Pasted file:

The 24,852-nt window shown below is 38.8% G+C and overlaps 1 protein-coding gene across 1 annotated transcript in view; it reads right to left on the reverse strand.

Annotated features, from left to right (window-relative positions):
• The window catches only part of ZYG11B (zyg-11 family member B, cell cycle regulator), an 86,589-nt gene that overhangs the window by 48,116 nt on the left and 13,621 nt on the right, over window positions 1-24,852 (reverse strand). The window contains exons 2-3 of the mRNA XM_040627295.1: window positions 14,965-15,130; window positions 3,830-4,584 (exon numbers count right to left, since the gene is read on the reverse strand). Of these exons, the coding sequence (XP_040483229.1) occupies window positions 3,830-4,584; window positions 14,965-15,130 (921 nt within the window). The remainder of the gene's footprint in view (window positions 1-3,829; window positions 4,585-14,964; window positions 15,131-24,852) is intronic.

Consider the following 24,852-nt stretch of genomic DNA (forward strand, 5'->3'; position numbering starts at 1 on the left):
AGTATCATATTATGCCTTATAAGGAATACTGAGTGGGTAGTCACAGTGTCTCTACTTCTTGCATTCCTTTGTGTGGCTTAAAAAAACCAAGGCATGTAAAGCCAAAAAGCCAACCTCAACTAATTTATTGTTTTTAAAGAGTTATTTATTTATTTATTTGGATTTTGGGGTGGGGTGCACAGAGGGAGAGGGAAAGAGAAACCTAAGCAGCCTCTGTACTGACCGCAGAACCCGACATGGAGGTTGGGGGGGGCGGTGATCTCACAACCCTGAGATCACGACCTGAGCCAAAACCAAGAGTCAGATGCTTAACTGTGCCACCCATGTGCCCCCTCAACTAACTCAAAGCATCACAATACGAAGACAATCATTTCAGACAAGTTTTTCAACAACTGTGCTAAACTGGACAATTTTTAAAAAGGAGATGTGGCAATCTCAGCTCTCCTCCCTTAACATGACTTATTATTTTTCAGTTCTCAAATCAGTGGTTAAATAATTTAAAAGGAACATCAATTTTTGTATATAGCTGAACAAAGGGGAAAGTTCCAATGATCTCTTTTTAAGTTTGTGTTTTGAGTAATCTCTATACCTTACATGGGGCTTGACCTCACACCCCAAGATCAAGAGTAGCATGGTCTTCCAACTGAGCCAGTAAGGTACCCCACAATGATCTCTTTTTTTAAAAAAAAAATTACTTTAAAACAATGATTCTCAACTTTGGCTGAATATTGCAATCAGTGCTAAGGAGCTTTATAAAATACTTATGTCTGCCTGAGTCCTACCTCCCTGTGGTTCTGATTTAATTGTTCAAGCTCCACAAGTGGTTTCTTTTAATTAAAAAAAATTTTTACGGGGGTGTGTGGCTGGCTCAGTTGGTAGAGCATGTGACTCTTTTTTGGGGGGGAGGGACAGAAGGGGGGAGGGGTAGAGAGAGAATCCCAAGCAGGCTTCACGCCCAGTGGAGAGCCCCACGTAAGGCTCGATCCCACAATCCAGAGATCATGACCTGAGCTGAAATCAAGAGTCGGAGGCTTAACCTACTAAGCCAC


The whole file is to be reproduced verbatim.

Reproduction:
The 24,852-nt window shown below is 38.8% G+C and overlaps 1 protein-coding gene across 1 annotated transcript in view; it reads right to left on the reverse strand.

Annotated features, from left to right (window-relative positions):
• The window catches only part of ZYG11B (zyg-11 family member B, cell cycle regulator), an 86,589-nt gene that overhangs the window by 48,116 nt on the left and 13,621 nt on the right, over window positions 1-24,852 (reverse strand). The window contains exons 2-3 of the mRNA XM_040627295.1: window positions 14,965-15,130; window positions 3,830-4,584 (exon numbers count right to left, since the gene is read on the reverse strand). Of these exons, the coding sequence (XP_040483229.1) occupies window positions 3,830-4,584; window positions 14,965-15,130 (921 nt within the window). The remainder of the gene's footprint in view (window positions 1-3,829; window positions 4,585-14,964; window positions 15,131-24,852) is intronic.

Consider the following 24,852-nt stretch of genomic DNA (forward strand, 5'->3'; position numbering starts at 1 on the left):
AGTATCATATTATGCCTTATAAGGAATACTGAGTGGGTAGTCACAGTGTCTCTACTTCTTGCATTCCTTTGTGTGGCTTAAAAAAACCAAGGCATGTAAAGCCAAAAAGCCAACCTCAACTAATTTATTGTTTTTAAAGAGTTATTTATTTATTTATTTGGATTTTGGGGTGGGGTGCACAGAGGGAGAGGGAAAGAGAAACCTAAGCAGCCTCTGTACTGACCGCAGAACCCGACATGGAGGTTGGGGGGGGCGGTGATCTCACAACCCTGAGATCACGACCTGAGCCAAAACCAAGAGTCAGATGCTTAACTGTGCCACCCATGTGCCCCCTCAACTAACTCAAAGCATCACAATACGAAGACAATCATTTCAGACAAGTTTTTCAACAACTGTGCTAAACTGGACAATTTTTAAAAAGGAGATGTGGCAATCTCAGCTCTCCTCCCTTAACATGACTTATTATTTTTCAGTTCTCAAATCAGTGGTTAAATAATTTAAAAGGAACATCAATTTTTGTATATAGCTGAACAAAGGGGAAAGTTCCAATGATCTCTTTTTAAGTTTGTGTTTTGAGTAATCTCTATACCTTACATGGGGCTTGACCTCACACCCCAAGATCAAGAGTAGCATGGTCTTCCAACTGAGCCAGTAAGGTACCCCACAATGATCTCTTTTTTTAAAAAAAAAATTACTTTAAAACAATGATTCTCAACTTTGGCTGAATATTGCAATCAGTGCTAAGGAGCTTTATAAAATACTTATGTCTGCCTGAGTCCTACCTCCCTGTGGTTCTGATTTAATTGTTCAAGCTCCACAAGTGGTTTCTTTTAATTAAAAAAAATTTTTACGGGGGTGTGTGGCTGGCTCAGTTGGTAGAGCATGTGACTCTTTTTTGGGGGGGAGGGACAGAAGGGGGGAGGGGTAGAGAGAGAATCCCAAGCAGGCTTCACGCCCAGTGGAGAGCCCCACGTAAGGCTCGATCCCACAATCCAGAGATCATGACCTGAGCTGAAATCAAGAGTCGGAGGCTTAACCTACTAAGCCAC